Step 3: Breadboard Stage
The design evolved through several stages on the breadboard. I started with a diode for reverse polarity protection. Later I realised that a P-channel FET would be better.
I also started with a single differential stage using the FETs, but discovered it did not have enough gain, so I added the second stage.
I also had to fiddle around with the resistor chains to get the right DC operating point for the differential amplifier and the desired step size. Also I did not implement the full 8-stage switched resistive divider on the breadboard.
Step 4: Making the Upper Board and Box Lid
In the photos here you can see both sides of the upper board, and the lid of the box with the access holes for the LEDs, the potentiometer and the switches.
I am using a box which measures 98*58*24 mm and two prototype circuit boards 5 * 7 cm. The upper board is double sided, which allows the visible components to be mounted on top (soldered underneath) and the male headers to be mounted underneath (soldered on top).
First I positioned the empty double sided board against the lid, clamped it in the right spot and drilled 2mm holes for the mounting screws. I used an additional board the same size (5*7 cm) as a drilling template, with the same mounting hole positions.
Then I positioned each component on the template board, marked where the access hole had to be, and drilled pilot holes in the lid either in the corners (rectangular holes) or in the centre (round holes). For the large holes I then enlarged the pilot holes and cut between them with a coping saw; for the small ones I just enlarged them with a file. All the holes with finished with a file.
I found the 3mm LEDs needed a 3.5mm hole.
The header pins for the current metering points are 0.6mm wide. I first melted through the plastic with the pins soldered in position and heated with the soldering iron until the heated pin pushed through the plastic. I then used a drill 0.79 mm diameter to provide enough clearance to allow the pins to slip in and out (fairly) easily.
Step 5: Making the Lower Board
The components are positioned on the lower board in what I considered a logical order, soldered in place and wired together. The board ended up quite busy, but not excessively so.
Looking at the photo, the input side is on the right, output on the left (so it is the reverse of the schematic diagram).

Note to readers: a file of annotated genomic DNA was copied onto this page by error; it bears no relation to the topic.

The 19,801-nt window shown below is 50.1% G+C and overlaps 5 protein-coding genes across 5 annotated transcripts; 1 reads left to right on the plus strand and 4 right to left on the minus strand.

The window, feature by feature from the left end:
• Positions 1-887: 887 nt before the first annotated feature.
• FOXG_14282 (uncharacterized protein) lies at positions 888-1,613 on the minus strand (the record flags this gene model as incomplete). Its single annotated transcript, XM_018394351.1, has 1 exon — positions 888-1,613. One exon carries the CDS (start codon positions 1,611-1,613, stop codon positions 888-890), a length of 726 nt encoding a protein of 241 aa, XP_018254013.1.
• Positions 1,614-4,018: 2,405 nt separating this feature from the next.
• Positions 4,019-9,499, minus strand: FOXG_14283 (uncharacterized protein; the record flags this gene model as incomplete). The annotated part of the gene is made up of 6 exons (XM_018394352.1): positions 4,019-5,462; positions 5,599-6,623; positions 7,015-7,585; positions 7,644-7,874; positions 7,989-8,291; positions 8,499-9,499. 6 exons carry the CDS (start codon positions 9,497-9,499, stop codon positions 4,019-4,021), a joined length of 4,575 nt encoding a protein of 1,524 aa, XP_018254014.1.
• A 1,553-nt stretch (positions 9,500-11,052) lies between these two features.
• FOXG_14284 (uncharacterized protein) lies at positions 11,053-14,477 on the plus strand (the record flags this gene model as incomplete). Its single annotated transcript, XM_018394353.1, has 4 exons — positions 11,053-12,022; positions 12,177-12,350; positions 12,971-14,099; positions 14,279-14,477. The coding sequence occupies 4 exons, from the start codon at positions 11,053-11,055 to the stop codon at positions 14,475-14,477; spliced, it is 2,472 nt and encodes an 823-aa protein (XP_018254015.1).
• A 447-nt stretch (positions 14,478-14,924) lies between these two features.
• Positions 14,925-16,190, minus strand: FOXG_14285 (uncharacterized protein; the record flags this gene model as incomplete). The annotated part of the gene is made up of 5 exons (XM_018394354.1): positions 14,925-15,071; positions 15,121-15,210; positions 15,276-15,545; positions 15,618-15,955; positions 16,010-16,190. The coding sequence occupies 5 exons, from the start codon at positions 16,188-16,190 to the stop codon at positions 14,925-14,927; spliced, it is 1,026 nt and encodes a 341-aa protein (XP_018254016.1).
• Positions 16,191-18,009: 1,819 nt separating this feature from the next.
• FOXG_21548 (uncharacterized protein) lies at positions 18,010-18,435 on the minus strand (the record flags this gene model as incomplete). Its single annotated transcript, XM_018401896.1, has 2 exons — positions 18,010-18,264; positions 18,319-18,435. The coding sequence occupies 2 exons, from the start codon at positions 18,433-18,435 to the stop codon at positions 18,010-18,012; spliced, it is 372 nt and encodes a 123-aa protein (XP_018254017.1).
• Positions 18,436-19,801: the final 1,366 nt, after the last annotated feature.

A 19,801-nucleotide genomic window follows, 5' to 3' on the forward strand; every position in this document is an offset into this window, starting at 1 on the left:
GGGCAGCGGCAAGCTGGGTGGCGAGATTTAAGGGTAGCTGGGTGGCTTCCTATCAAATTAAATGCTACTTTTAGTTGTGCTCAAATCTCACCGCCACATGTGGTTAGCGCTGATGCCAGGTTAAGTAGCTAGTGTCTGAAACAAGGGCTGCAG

Step 6: Checking the Final Circuit Boards Together
Having made both upper and lower boards, I wanted to check that the circuit worked. I needed to be able to put my multimeter and CRO probes on various leads. So I used a set of M-F rainbow cables to join the 2 boards together. The result looks a bit strange but enabled me to check out the circuit.
Step 7: Final Assembly
With the combined boards working, I put them together in the box.
It did not work!
So I took it apart, plugged it together, and it worked fine.
I went around this loop a few times. I discovered that the circuit breaker stopped working when I tightened the nut on the assembly screw near the top left corner (near the power outlet). What could it be? Eventually I found that the red LED that indicates that the breaker has tripped must have had a crack in its lead, AND when pushed hard into the lid, the hole was very slightly off centre and pushing the LED sideways. So I replaced the LED, and widened put it back in a slightly different position so that it was more accurately aligned with the hole - and problem solved.
The last step was to write some labels and stick them on the box, to help the user (mainly me) to operate the unit.
Step 8: Alternatives
The project took a bit longer than my original expectation. But that is true of many projects.
While designing, building and debugging, I realised that perhaps I could have had a better design. This one works fine for my needs at the moment. However I think that there are two improvements that could be made:
a) instead of the sense resistor and resistive divider network, I think it would be better to use a Hall effect current sensor (such as the ACS712-05.
b) instead of the differential amplifier made out of discrete components, I think it would be better to use an off-the-shelf operational amplifier, such as LM358.
With the current design, the trigger current level is proportional to the operating voltage. Using a Hall effect current sensor would remove this linkage and make the current level independent of operating voltage.
Using an Op Amp would reduce the number of components, and therefore the construction effort. I would have done it myself at the outset however I did not have a suitable op amp in my parts box, so I would have had to wait for a delivery.